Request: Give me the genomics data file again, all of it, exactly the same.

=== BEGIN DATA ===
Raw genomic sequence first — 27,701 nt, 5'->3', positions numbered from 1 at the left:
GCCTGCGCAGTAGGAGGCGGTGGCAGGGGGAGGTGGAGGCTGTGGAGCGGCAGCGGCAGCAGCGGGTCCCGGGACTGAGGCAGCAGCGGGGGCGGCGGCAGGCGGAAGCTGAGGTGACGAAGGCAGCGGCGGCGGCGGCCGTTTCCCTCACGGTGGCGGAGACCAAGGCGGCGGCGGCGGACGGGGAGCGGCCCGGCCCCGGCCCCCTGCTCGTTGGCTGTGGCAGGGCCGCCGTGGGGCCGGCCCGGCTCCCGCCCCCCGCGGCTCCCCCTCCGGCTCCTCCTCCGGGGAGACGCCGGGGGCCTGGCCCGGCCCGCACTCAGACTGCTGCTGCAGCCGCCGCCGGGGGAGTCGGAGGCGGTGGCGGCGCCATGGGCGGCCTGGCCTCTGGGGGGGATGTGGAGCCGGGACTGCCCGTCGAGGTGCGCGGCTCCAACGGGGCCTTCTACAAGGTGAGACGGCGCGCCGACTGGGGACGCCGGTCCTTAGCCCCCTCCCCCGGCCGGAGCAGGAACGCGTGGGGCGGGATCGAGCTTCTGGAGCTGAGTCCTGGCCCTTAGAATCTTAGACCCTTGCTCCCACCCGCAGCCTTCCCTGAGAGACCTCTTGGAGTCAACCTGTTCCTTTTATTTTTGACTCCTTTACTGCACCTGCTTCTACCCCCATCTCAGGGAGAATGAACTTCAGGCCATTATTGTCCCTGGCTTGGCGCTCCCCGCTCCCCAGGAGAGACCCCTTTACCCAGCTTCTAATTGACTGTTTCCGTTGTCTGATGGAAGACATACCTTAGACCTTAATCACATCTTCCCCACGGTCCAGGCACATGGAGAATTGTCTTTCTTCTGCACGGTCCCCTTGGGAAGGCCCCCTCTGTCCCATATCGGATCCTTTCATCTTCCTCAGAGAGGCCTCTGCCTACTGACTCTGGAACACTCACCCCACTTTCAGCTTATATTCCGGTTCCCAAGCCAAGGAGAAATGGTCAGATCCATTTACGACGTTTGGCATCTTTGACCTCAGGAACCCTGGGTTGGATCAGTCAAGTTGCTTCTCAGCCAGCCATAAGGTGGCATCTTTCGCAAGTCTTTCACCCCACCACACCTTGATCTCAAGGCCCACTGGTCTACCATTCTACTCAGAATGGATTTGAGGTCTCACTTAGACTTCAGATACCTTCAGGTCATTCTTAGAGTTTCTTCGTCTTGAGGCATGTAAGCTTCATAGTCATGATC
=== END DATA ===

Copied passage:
Raw genomic sequence first — 27,701 nt, 5'->3', positions numbered from 1 at the left:
GCCTGCGCAGTAGGAGGCGGTGGCAGGGGGAGGTGGAGGCTGTGGAGCGGCAGCGGCAGCAGCGGGTCCCGGGACTGAGGCAGCAGCGGGGGCGGCGGCAGGCGGAAGCTGAGGTGACGAAGGCAGCGGCGGCGGCGGCCGTTTCCCTCACGGTGGCGGAGACCAAGGCGGCGGCGGCGGACGGGGAGCGGCCCGGCCCCGGCCCCCTGCTCGTTGGCTGTGGCAGGGCCGCCGTGGGGCCGGCCCGGCTCCCGCCCCCCGCGGCTCCCCCTCCGGCTCCTCCTCCGGGGAGACGCCGGGGGCCTGGCCCGGCCCGCACTCAGACTGCTGCTGCAGCCGCCGCCGGGGGAGTCGGAGGCGGTGGCGGCGCCATGGGCGGCCTGGCCTCTGGGGGGGATGTGGAGCCGGGACTGCCCGTCGAGGTGCGCGGCTCCAACGGGGCCTTCTACAAGGTGAGACGGCGCGCCGACTGGGGACGCCGGTCCTTAGCCCCCTCCCCCGGCCGGAGCAGGAACGCGTGGGGCGGGATCGAGCTTCTGGAGCTGAGTCCTGGCCCTTAGAATCTTAGACCCTTGCTCCCACCCGCAGCCTTCCCTGAGAGACCTCTTGGAGTCAACCTGTTCCTTTTATTTTTGACTCCTTTACTGCACCTGCTTCTACCCCCATCTCAGGGAGAATGAACTTCAGGCCATTATTGTCCCTGGCTTGGCGCTCCCCGCTCCCCAGGAGAGACCCCTTTACCCAGCTTCTAATTGACTGTTTCCGTTGTCTGATGGAAGACATACCTTAGACCTTAATCACATCTTCCCCACGGTCCAGGCACATGGAGAATTGTCTTTCTTCTGCACGGTCCCCTTGGGAAGGCCCCCTCTGTCCCATATCGGATCCTTTCATCTTCCTCAGAGAGGCCTCTGCCTACTGACTCTGGAACACTCACCCCACTTTCAGCTTATATTCCGGTTCCCAAGCCAAGGAGAAATGGTCAGATCCATTTACGACGTTTGGCATCTTTGACCTCAGGAACCCTGGGTTGGATCAGTCAAGTTGCTTCTCAGCCAGCCATAAGGTGGCATCTTTCGCAAGTCTTTCACCCCACCACACCTTGATCTCAAGGCCCACTGGTCTACCATTCTACTCAGAATGGATTTGAGGTCTCACTTAGACTTCAGATACCTTCAGGTCATTCTTAGAGTTTCTTCGTCTTGAGGCATGTAAGCTTCATAGTCATGATC